Museum Nights: Art Observation Improves Radiology Residents Visual Perceptive and Descriptive Skills
In the Spring, we added to our radiology residency curriculum an Art Observation Program developed by Dr. Andrew Singer in conjunction with the educational staff at the Worcester Art Museum. The goal of the program is to use techniques of close observation commonly used in evaluation of Fine Arts to expand the residents observational, communication and analytic skills; all skills crucial for a radiologist. While similar programs have been created for medical students, initially in 2001 at Yale School of Medicine and since then has been incorporated into the curriculum at over 30 medical schools, this is the first program developed specifically for Radiology Residents.
At the Museum, the residents were given the opportunity to observe each painting, summarize their findings and construct the story depicted in the painting. This parallels the process of interpreting an imaging study and forming an impression of the patient’s condition.
The structure of the first phase of the program includes:
- A pre-visit questionnaire evaluating 3 imaging studies and 2 art works.
- A noon conference discussing these concepts presented jointly by Dr. Singer and a museum docent, Dr. Paul Steen, a retired internist.
- Small group visits to the museum to view art works with Drs. Singer and Steen.
- A post-visit questionnaire again evaluating 3 imaging studies and 2 art works.
The participating residents’ responses were compared to a control group of residents who answered the pre- and post-visit questionnaires but did not attend the museum sessions. Our findings showed that the residents who had participated in the program had a greater than 20% increase in the detail of their descriptions of findings and summaries of the paintings’ stories and imaging impressions.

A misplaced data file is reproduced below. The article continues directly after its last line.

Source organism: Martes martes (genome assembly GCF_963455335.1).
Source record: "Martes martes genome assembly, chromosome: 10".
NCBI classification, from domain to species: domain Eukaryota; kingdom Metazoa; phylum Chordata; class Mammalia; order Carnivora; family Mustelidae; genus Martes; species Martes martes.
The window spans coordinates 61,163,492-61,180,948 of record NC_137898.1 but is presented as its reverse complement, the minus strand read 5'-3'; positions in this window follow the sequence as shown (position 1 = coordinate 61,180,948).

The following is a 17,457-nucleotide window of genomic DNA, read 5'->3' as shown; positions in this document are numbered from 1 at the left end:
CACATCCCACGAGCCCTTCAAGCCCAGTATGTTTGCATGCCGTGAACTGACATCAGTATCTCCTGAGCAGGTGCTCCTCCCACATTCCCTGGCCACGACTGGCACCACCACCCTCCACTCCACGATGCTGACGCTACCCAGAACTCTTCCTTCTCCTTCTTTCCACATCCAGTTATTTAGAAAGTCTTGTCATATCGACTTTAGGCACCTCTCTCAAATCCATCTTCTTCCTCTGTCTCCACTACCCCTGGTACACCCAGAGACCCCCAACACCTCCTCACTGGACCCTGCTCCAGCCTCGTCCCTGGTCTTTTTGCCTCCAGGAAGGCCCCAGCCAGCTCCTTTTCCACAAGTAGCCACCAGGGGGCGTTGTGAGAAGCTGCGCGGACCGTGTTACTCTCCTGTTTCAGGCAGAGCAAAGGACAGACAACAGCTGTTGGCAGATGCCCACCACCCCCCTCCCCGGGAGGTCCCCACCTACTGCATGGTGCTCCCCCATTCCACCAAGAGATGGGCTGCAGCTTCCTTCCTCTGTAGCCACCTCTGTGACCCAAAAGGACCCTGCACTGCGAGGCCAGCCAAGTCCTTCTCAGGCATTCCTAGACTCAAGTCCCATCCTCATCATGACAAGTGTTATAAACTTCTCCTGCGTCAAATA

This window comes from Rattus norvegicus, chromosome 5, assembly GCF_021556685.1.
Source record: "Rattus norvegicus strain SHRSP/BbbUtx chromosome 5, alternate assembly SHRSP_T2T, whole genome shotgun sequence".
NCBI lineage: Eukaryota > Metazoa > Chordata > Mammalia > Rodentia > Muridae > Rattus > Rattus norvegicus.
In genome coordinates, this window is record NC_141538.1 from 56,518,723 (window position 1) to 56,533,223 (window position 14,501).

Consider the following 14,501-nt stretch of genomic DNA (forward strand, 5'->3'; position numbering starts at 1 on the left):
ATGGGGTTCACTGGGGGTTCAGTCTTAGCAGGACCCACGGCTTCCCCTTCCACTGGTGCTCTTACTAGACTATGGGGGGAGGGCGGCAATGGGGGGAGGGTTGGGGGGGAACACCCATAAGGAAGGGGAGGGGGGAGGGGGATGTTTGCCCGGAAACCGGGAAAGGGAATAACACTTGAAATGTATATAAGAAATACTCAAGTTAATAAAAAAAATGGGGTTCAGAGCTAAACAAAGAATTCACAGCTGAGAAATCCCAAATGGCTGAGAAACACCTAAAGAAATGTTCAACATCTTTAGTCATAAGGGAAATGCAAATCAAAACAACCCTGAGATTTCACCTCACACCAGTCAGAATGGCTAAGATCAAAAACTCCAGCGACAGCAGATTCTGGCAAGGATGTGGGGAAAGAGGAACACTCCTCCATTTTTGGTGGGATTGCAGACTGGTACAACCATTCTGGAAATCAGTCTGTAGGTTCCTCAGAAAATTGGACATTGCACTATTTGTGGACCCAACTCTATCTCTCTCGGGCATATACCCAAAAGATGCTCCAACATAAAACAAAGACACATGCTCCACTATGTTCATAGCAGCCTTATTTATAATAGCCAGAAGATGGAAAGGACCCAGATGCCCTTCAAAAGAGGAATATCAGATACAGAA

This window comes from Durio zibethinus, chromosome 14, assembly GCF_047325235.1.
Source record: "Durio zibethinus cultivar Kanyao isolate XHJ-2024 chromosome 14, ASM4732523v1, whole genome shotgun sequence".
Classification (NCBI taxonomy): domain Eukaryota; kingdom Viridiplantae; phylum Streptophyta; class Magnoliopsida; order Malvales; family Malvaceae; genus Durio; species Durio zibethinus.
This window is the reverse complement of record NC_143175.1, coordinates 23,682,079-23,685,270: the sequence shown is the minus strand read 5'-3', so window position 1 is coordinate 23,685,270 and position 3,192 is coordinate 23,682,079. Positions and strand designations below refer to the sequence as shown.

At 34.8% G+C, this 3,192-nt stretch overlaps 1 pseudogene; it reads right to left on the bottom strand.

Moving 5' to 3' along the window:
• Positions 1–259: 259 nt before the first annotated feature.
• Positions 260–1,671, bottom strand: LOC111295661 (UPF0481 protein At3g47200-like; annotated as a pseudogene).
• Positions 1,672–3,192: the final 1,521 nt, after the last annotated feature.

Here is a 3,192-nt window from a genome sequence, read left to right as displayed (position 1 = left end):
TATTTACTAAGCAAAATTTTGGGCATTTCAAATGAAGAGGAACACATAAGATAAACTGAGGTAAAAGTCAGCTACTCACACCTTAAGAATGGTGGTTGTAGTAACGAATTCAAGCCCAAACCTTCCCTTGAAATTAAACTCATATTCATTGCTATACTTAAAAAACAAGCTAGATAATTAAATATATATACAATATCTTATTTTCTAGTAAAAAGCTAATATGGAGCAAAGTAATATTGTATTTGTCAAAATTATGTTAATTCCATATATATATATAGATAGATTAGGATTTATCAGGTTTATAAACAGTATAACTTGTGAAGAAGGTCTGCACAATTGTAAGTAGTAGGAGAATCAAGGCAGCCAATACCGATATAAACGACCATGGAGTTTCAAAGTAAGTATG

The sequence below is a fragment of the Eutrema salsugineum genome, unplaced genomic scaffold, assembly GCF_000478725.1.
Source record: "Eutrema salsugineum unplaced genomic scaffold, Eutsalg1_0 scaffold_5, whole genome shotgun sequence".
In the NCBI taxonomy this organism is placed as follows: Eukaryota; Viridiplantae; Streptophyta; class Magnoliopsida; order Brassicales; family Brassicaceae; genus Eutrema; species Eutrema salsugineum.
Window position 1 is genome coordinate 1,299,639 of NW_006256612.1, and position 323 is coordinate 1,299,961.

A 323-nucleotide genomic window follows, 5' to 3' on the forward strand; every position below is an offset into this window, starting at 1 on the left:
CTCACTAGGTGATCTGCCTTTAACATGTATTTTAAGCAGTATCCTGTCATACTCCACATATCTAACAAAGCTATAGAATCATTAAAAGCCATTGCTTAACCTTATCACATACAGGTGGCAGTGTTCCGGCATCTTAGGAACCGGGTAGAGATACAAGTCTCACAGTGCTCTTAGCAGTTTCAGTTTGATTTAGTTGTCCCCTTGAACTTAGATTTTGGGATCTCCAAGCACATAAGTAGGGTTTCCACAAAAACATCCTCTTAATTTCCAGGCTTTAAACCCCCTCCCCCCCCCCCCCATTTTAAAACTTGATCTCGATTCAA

Resident feedback included increased comfort in closely analyzing imaging studies and a deeper understanding of looking at “the big picture” and the interconnectedness of the parts. They also reported that looking closely, and discussing art at the museum was a relaxed and fun way to express their thoughts of what they were observing.
The next phase of the program will include:
1. Additional exercises related to improving detection of findings in individual images, cross-sectional imaging studies and 3D reconstructions.
2. We hope to take advantage of the art studios at the Museum and resources available at the iCELS center including the Anatomage Table to enhance spatial understanding of normal anatomy and pathologic processes.
3. Other plans include a collaborative Museum visit of 3 radiology and 3 primary care residents to explore the facilitation of interdisciplinary communication.
Dr. Andrew Singer discussing The Calling of Saint Mathew by Bernardo Strozzi (about 1620) with the radiology residents at the: Worcester Art Museum.